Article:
Aaron Hernandez seemingly “had it all” as a 23-year-old star tight-end for the New England Patriots, making millions of dollars per year on one of the winningest NFL franchises of recent years. Being paid millions to catch touchdown passes from Tom Brady? Yes… it’s the kind of life many of us can only dream about.
So, if the recent allegations are true, how does someone who seems to be “living the dream” do something so violent as kill another person – an act that could cause him to lose everything? Was he raised in a rough community and perhaps learned he had to be aggressive or violent in order to survive? Could it be that it stemmed from the aggressive behavior that is often praised when playing contact sports like football? Or maybe it was something in his nature from the day he was born, pure and simple. For years, experts have been debating the nature vs. nurture question as relates to violent behavior, so I know I certainly don’t have the answer. But I was curious about how others feel about the topic. Results of a recent VeraQuest omnibus study show that very few of us feel there’s a clear-cut answer:
- Only 7% believe aggressive/violent behavior is completely a product of one’s nature – i.e., that they are born that way. And only 11% feel aggressive/violent behavior is solely a product of a person’s environment – that it is a learned/taught behavior.
- The remaining 82% feel that aggressive/violent behavior is the result of a combination of both a person’s genetics and a person’s environment. About half of this group (42%) feel that the two factors play equal roles, with the remaining Americans leaning closer to environment playing a larger role than a person’s nature (24%). Somewhat fewer (17%) believe that while both are impactful, genetics plays a larger role than environment.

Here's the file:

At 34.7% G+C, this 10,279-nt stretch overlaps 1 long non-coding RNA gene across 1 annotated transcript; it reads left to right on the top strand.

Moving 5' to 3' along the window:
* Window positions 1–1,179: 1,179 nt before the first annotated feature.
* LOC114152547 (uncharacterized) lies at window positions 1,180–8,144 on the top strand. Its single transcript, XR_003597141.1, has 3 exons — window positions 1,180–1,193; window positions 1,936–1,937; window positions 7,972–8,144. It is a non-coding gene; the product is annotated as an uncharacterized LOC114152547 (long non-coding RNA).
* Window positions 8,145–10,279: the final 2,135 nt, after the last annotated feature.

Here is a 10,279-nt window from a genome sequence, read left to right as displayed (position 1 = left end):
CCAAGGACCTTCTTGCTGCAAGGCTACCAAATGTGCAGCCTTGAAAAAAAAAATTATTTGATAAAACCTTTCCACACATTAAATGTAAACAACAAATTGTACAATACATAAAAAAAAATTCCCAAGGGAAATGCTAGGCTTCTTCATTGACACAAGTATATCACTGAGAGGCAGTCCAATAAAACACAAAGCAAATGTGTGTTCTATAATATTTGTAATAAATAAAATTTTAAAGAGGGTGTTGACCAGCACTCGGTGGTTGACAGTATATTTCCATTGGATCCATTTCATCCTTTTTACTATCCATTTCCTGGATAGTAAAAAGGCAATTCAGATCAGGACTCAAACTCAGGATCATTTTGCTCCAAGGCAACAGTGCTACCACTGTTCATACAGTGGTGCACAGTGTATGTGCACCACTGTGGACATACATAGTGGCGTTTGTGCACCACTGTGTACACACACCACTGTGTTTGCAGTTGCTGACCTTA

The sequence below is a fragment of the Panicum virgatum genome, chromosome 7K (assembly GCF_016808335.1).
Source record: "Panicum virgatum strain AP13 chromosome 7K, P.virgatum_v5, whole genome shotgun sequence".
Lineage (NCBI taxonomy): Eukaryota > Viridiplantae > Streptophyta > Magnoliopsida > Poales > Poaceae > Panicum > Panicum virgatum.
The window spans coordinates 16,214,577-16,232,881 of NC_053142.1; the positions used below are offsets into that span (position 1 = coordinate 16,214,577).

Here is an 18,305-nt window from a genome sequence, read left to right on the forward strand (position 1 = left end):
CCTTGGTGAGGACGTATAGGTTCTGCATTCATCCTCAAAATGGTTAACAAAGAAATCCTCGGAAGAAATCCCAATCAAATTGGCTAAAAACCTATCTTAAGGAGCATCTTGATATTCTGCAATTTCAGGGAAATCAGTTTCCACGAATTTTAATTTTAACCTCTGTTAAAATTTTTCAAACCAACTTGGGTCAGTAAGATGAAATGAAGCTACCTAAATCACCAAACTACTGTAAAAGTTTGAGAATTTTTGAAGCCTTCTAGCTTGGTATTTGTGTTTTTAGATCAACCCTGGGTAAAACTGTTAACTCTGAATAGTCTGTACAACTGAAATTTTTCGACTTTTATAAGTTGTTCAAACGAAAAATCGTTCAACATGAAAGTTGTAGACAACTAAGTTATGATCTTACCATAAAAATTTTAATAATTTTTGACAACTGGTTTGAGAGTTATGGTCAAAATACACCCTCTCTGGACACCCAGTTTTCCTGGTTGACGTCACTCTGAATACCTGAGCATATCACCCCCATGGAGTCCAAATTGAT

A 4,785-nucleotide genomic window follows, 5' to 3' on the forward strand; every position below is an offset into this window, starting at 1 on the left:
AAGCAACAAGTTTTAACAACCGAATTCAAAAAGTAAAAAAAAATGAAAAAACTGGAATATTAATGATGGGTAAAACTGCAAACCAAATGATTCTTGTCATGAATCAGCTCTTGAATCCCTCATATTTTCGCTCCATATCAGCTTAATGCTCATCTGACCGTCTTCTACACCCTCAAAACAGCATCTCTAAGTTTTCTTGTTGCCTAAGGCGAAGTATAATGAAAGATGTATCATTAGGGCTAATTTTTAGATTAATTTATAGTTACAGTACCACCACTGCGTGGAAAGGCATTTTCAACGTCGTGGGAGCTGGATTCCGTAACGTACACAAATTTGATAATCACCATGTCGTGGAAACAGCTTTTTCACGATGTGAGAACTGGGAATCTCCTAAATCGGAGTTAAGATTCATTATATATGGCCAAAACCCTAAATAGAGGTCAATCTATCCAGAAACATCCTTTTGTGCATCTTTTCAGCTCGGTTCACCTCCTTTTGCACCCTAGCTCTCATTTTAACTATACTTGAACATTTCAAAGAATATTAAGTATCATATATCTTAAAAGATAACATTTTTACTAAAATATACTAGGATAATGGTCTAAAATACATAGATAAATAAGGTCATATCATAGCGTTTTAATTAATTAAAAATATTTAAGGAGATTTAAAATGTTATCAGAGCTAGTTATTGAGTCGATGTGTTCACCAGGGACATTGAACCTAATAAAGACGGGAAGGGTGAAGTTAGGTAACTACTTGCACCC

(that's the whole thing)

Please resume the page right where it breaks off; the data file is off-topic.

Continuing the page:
- Younger Americans (especially 18-39 year olds), males, Hispanic and Black Americans, as well as those with children in the household, feel more strongly that genetics plays a larger role than environment, compared to older Americans (especially those 65+), females, Caucasians, and those living in childless households.
When probed about specific environmental factors, nearly all Americans indicate feeling that there are external factors – especially situations relating to one’s home life, community, or school environment – that can cause or lead to aggressive/violent behavior in kids. In fact, 83% feel that living in a household with domestic violence can lead to such behavior. Additional external factors mentioned at higher levels are living in a violent neighborhood/community (73%), peer pressure from a child’s aggressive/violent friends (72%), being bullied (67%), and attending a “rough” school (52%).
Somewhat fewer Americans – but still a notable amount – feel that living in an unstable/broken household (45%), playing violent video games (43%), or watching violent movies/TV shows (43%) cause or lead to aggressive/violent behavior in kids.
Listening to rap music (22%), listening to hard metal music (17%), and participating in contact sports (12%) do not resonate as much with U.S. adults, in terms of being potential causes of aggressive/violent behavior in kids.
Do you think that aggressive/violent behaviors, like those Aaron Hernandez is accused of, are a result of a person’s environment – i.e., that these are learned/taught behaviors? What types of environmental factors do you feel could cause or lead to aggressive/violent behaviors in kids? Or is a person simply “born that way”?